Columbia University threatens to expel student protesters who occupied administration building

NEW YORK — Dozens of protesters took over a building at Columbia University on Tuesday, barricading entrances and unfurling a Palestinian flag from a window in an escalation of demonstrations against the Israel-Hamas war on college campuses nationwide. The school promised they would face expulsion from the university.

The occupation at of the campus in New York — where protesters had shrugged off an earlier ultimatum to abandon a tent encampment Monday or be suspended — unfolded as other universities stepped up efforts to end the protests. Police swept through some campuses, leading to confrontations and arrests. In rarer instances, university officials and protest leaders struck agreements to restrict the disruption to campus life.

And as cease-fire negotiations appeared to gain steam, it wasn’t clear whether those talks would inspire an easing of campus protests.

Protesters on Columbia’s Manhattan campus locked arms early Tuesday and carried furniture and metal barricades to Hamilton Hall, among several buildings that were occupied during a 1968 civil rights and anti-Vietnam War protest. Protest organizers posted on Instagram soon after midnight urging people to protect the encampment and join them at Hamilton Hall. A “Free Palestine” banner hung from a window.

On social media Tuesday, the protest group CU Apartheid Divest called the building Hind’s Hall, honoring a young girl who was among the relatives killed in a vehicle in Gaza under Israeli fire.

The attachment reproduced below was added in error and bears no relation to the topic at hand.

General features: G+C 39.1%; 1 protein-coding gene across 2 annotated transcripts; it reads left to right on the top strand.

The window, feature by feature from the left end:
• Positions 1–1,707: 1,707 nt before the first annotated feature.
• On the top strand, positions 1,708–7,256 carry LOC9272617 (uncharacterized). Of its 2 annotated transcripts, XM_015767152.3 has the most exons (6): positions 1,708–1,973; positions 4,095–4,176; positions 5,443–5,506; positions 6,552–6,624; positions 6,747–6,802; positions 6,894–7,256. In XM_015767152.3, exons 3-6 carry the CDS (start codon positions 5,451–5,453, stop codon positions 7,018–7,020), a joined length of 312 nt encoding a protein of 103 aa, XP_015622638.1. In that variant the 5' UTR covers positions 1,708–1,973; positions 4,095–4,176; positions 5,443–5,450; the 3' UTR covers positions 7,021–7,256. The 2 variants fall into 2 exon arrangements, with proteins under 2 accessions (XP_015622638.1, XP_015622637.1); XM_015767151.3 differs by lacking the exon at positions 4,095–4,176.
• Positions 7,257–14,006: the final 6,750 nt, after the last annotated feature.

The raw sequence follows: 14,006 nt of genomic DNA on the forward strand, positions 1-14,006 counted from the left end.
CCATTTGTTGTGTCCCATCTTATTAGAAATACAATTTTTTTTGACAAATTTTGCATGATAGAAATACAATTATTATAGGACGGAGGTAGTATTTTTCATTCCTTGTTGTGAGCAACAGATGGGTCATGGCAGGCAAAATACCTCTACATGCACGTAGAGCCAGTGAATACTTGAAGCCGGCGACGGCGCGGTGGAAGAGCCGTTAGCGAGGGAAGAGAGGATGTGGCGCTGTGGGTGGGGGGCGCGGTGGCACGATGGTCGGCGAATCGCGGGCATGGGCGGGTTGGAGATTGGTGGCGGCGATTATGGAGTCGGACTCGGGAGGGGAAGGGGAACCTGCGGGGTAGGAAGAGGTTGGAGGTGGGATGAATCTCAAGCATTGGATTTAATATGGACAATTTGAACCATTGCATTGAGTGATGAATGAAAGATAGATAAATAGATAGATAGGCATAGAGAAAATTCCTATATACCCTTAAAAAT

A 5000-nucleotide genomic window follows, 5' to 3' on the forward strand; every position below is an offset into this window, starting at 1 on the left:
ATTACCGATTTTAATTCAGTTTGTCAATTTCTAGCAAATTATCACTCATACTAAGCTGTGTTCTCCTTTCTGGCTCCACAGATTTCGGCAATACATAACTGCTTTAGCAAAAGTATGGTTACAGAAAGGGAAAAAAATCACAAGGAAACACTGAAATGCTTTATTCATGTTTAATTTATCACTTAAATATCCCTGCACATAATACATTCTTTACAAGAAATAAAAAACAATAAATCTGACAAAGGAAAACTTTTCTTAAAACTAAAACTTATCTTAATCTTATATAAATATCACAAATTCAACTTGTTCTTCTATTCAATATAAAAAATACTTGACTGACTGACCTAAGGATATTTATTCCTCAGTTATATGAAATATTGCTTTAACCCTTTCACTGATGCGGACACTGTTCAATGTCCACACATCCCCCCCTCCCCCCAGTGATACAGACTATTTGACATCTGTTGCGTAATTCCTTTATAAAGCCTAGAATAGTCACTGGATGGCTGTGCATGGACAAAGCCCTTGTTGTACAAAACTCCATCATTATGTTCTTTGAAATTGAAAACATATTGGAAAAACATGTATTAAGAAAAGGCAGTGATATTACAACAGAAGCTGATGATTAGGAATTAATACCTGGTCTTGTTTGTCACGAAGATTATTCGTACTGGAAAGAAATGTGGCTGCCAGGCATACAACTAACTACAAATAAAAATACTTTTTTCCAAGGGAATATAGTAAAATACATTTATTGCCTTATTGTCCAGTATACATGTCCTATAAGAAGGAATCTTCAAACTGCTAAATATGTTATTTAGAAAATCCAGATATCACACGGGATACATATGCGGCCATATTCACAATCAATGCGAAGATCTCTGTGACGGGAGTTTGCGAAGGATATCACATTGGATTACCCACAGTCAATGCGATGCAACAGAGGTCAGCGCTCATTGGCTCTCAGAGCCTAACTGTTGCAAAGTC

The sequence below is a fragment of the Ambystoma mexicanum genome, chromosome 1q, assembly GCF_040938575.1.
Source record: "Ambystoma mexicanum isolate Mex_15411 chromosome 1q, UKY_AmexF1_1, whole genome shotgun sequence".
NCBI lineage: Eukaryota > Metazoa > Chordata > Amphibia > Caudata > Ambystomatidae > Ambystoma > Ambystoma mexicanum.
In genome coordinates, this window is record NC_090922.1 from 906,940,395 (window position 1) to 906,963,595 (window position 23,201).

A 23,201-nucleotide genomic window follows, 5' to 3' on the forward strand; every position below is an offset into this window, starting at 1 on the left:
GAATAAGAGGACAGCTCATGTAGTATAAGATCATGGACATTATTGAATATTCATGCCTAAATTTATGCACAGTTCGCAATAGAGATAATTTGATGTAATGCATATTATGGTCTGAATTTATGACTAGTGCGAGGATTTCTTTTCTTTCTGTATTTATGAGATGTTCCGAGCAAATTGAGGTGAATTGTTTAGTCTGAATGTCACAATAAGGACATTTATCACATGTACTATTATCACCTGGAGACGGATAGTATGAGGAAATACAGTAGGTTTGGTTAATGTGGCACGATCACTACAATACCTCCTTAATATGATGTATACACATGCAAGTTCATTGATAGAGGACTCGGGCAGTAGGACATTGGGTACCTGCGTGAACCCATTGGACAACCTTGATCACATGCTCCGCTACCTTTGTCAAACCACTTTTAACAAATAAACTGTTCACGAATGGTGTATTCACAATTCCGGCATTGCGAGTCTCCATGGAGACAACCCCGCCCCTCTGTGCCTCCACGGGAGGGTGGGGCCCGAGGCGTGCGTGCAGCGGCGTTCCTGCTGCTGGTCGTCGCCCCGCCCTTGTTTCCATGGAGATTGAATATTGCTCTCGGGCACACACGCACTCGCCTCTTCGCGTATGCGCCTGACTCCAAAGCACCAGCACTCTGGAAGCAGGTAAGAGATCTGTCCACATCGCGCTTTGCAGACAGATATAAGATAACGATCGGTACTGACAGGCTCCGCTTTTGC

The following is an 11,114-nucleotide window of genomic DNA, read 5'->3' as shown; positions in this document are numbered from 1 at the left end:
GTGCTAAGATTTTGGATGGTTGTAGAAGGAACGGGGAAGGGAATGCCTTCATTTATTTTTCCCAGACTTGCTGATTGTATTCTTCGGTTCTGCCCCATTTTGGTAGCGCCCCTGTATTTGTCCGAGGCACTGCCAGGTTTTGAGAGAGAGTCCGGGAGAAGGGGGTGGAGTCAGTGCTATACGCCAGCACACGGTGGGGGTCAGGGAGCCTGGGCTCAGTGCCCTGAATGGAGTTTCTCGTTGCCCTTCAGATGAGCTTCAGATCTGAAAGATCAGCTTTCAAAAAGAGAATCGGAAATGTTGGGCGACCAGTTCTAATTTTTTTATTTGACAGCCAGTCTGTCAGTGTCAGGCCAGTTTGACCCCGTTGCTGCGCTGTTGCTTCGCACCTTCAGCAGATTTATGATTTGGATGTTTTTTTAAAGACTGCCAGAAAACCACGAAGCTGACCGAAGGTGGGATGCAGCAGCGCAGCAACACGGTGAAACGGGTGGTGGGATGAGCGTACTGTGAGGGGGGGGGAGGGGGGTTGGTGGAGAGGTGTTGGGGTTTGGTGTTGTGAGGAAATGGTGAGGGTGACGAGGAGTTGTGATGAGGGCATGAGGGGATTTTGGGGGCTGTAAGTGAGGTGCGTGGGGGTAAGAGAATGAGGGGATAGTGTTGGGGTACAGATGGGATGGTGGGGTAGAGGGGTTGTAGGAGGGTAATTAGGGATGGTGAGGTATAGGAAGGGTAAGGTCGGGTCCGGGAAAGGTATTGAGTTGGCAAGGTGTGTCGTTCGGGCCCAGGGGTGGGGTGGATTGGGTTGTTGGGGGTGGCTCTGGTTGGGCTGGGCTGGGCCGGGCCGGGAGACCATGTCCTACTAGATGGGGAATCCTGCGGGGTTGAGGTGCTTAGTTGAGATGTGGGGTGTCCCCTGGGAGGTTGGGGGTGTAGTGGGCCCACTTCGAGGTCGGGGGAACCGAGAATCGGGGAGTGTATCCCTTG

Hamilton Hall opened in 1907 and is named for Alexander Hamilton — one of the U.S. founding fathers — who attended King’s College, Columbia’s original name.

“Students occupying the building face expulsion,” Columbia spokesperson Ben Chang said in a statement Tuesday. He said the university had given protesters a chance to leave peacefully and finish the semester, but that those who didn’t agree to the terms were being suspended — restricted from all academic and recreational spaces, allowed only to enter their residences, and, for seniors, ineligible to graduate.

“Protesters have chosen to escalate to an untenable situation — vandalizing property, breaking doors and windows, and blockading entrances — and we are following through with the consequences we outlined yesterday,” he said.

A CU Apartheid Divest spokesperson said at a news conference Tuesday afternoon that some students recently learned they had been suspended for protesting. She declined to give her name but said she is a Columbia graduate student who has been suspended and is not allowed back on campus.

She stressed that she was not a representative of the students who seized the administration building, but pledged that their commitment wouldn’t waver, despite the risk to their educations and careers.

“We are willing to take on an extremely minor amount of risk compared to what the heroic people of Gaza are dealing with every single day,” she said.

Later, the tent encampment was quiet and nearly empty. A small band of protesters chanted behind the university’s locked gates as reporters and others watched from the other side.

Access to the campus was limited to students living in the residential buildings and essential employees, with one access point into and out of campus. New York Police Department Chief Jeffrey Maddrey said officers won’t enter Columbia’s campus without the college administration’s request or an imminent emergency.

Among students suspended by Columbia Tuesday was Mahmoud Khalil, a lead negotiator before talks with the administration broke down over the weekend. His suspension letter — which he shared with The Associated Press — said he had refused to leave the encampment after prior warnings. Khalil said he had abided by the university’s demand to vacate the lawn by the Monday afternoon deadline.

Protesters have insisted they will remain in the hall until the university agrees to three demands: divestment, financial transparency and amnesty.

Ilana Lewkovitch, a 21-year-old self-described “leftist Zionist” student at Columbia, said it’s been hard to concentrate on school for weeks, amid calls for Zionists to die or leave campus. Lewkovitch, who identifies as Jewish, said she wished the current pro-Palestinian protests were more open to people like her who criticize Israel’s war policies but believe there should be an Israeli state.